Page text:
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George Dodds's picture

I’m not here.

Physically that is – mentally the allegation has been made on more than one occasion, in more than one town, many cities, a couple of countries.
As you read this I’m cruising down the Mekon river.

Behind are the temples of Akhtor and Phnom Phen, ahead lies Ho Chi Mihn City and Hanoi.

I’ll be honest here and admit that when, a couple of years ago, BSI announced that they were looking at exciting expansion plans for the Grand Prix’s that I gambled on south-east Asia.

Instead it turned out to be another meeting in Poland but we’d already booked the tickets and so here I am.

After seeing Lenin in Moscow last year I’m now looking forward to viewing the body of Ho Chi Mihn. I believe they are already pickling Fidel Castro so it will probably be cigars all round next year as I continue my world tour of great, dead, embalmed, tourist attracting communist leaders.

They may have made the trains run on time but would they have made sense of the SCB Management Committee or come up with a workable average converter between Championship and Premiership?

Obviously I am in touch with all the happenings back home via Facebook, twitter and Speedway Updates but the time difference is playing havoc with sleep patterns so it’s all a bit fluffy.

But I would like to take this opportunity to nail, once and for all, the rumour – probably started on the British Speedway Forum – that I was next in line to solve the Bandits’ injury crisis.

Even more hurtful is the suggestion that I had to be ruled out on the grounds that there wasn’t enough spare Kevlar in the world to make a racesuit that would fit me.

Now I realise that in what has been a wretched season so far results-wise missing a couple of meetings could leave me a hostage to fortune.

In a previous life as a rugby league reporter I covered the mighty Rochdale Hornets who, flush with the cash from selling their ground to Morrisons, had surprised everyone and won promotion to the old First Division in season 1990/1.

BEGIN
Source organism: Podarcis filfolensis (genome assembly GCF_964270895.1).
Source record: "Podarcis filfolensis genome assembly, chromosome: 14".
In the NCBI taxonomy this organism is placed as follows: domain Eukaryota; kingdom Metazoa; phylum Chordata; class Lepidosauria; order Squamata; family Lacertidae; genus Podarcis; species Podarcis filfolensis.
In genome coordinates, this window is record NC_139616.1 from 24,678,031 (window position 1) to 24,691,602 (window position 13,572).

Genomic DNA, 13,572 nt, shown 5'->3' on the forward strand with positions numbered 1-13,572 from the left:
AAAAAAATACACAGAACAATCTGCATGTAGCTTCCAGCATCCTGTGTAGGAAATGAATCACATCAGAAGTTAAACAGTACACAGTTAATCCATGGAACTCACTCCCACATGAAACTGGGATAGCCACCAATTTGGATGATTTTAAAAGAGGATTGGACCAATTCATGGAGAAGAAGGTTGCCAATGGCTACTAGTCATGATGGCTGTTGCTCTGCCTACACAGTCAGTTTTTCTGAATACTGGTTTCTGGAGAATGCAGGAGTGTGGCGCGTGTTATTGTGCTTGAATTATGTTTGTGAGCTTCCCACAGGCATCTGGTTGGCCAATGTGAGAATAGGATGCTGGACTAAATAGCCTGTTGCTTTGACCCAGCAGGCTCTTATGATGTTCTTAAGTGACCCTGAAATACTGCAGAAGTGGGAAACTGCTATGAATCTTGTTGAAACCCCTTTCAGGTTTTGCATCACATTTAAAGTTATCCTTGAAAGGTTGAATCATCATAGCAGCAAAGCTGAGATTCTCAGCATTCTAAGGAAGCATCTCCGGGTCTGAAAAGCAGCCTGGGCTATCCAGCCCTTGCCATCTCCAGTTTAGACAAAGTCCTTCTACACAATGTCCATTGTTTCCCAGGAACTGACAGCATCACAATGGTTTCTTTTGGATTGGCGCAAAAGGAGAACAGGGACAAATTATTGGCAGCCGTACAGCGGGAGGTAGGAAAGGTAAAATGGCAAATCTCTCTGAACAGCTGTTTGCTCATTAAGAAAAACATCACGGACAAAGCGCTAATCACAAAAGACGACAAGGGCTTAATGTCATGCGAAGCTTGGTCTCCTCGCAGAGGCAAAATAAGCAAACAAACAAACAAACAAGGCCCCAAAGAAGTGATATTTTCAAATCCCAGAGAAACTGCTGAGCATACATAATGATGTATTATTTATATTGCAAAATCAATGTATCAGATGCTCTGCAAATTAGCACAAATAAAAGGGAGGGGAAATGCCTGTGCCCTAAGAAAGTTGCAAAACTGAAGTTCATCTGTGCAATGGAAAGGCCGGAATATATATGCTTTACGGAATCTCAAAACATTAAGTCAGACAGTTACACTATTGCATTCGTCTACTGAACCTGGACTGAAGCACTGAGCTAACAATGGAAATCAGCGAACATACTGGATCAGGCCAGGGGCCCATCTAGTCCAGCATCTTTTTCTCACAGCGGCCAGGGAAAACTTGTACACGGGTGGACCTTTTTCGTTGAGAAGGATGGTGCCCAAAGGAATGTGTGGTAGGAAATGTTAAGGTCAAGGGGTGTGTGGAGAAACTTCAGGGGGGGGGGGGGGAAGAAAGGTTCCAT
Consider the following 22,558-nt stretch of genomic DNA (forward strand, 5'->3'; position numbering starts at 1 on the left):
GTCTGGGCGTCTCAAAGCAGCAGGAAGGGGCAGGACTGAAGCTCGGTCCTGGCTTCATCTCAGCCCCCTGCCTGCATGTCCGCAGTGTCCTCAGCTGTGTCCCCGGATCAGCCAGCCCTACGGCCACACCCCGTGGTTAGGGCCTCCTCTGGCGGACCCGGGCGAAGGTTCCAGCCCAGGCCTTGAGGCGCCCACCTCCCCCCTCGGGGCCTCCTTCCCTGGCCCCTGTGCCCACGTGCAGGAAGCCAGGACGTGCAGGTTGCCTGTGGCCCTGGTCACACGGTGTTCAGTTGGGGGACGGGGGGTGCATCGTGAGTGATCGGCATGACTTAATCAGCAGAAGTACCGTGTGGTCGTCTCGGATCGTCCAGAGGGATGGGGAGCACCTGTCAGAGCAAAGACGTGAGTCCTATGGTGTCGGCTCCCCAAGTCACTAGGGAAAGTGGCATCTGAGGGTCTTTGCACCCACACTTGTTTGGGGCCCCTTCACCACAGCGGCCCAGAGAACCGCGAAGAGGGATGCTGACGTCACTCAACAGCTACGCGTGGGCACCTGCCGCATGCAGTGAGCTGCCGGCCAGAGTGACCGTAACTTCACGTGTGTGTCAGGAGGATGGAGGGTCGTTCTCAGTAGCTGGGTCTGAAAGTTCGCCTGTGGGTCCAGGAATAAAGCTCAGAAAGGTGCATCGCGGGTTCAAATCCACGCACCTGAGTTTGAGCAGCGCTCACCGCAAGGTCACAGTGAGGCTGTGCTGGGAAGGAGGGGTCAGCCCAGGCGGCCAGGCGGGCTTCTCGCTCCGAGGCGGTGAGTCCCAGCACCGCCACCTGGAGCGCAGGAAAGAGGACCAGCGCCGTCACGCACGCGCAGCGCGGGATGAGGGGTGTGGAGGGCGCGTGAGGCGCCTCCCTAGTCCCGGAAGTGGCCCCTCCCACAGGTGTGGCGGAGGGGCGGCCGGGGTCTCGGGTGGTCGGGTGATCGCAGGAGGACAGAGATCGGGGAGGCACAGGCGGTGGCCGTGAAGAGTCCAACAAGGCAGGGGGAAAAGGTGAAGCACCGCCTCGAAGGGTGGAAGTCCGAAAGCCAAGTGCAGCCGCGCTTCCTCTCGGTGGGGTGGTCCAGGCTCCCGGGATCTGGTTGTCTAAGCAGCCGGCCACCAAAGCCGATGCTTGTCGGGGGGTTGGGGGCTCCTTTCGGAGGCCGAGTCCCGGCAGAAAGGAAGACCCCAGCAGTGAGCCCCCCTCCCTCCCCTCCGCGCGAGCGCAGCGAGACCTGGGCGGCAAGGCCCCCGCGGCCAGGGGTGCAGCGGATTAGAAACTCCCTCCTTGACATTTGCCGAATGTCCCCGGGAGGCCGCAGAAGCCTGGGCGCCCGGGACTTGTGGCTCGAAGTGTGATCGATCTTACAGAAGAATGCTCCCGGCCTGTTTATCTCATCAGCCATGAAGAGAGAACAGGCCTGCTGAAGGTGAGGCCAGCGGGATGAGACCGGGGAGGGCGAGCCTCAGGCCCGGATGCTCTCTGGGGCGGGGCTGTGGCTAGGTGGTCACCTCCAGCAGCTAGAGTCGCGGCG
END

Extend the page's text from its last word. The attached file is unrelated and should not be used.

For the first time in donkey’s years they were facing the might of Wigan, Leeds and Widnes – household names in the days when the sport was a staple of Grandstand.

To say it didn’t go well would be an understatement.

Despite paying huge amounts of money, including a World record fee for a prop forward, they won just once in 26 games – one of only two games that I didn’t report on.

In the same division Hornets – whose former stadium had been the early stomping ground of a teenage Peter Collins – faced Sheffield Eagles who had swapped Owlerton for the more salubrious surroundings of the Don Valley Stadium, former tracks at Hull’s Boulevard and Bradford and Hull KR’s new ground which would go on to stage speedway a decade or so later.

Indeed it was the West Yorkshire side which gave Hornets their only victory of the season – at the fifth attempt.

In those days the two rugby codes were still at loggerheads – professional league being looked down upon by union – although by this stage the supposed amateur status of union players was a matter of some debate and not a little embarrassed coughing, spluttering changing the subject.

Whether by accident or design the Rochdale union club was staging a “legends” match between England and Wales just down the road.

Assigned to cover it despite recognising none of the “star” names which, in fairness, had attracted a couple of thousand union aficionados, I did what I had to do and hot-footed it to Spotland in time to see the second-half of the league match and Hornets’ triumph.

Management, board members players and supporters were unanimous in their verdict. The problem was not poor recruitment, lousy tactics or under-performing players but simply the fact that Dodds was a Jonah.

And so the call went up for my writer replacement that afternoon to be given the gig on a more permanent basis.

I was happy to play along – not necessarily because I believed it was true but because the next fixture was at Featherstone – a mangy mongrel’s kennel of a place at the best of times but especially depressing just a few years after the miner’s strike.

As it happened Hornets reverted to type, got hammered and I was back in the press box as they went on a 21-game losing streak.

They shipped 50 points in most of those games, three times over 70, and the letters poured in to my newspaper office – wanting me sacked for not being “positive” enough about the club’s performances.
They were heartfelt pleas – using CAPITAL letters and multiple under-linings, some in green pen, to make the point.

Unfortunately my editor stood firm and made me see out the season. Damn him.

So if in my absence the mighty Bandits go on a winning streak I expect nothing less and hope that Scott and Gary are similarly united when the calls for my sacking, led by the third bend mafia and the posh seats grows louder and louder.

Now it’s off kayaking on the amusingly named Titiov Island – give the lads an extra cheer for me when the Diamonds land on Saturday.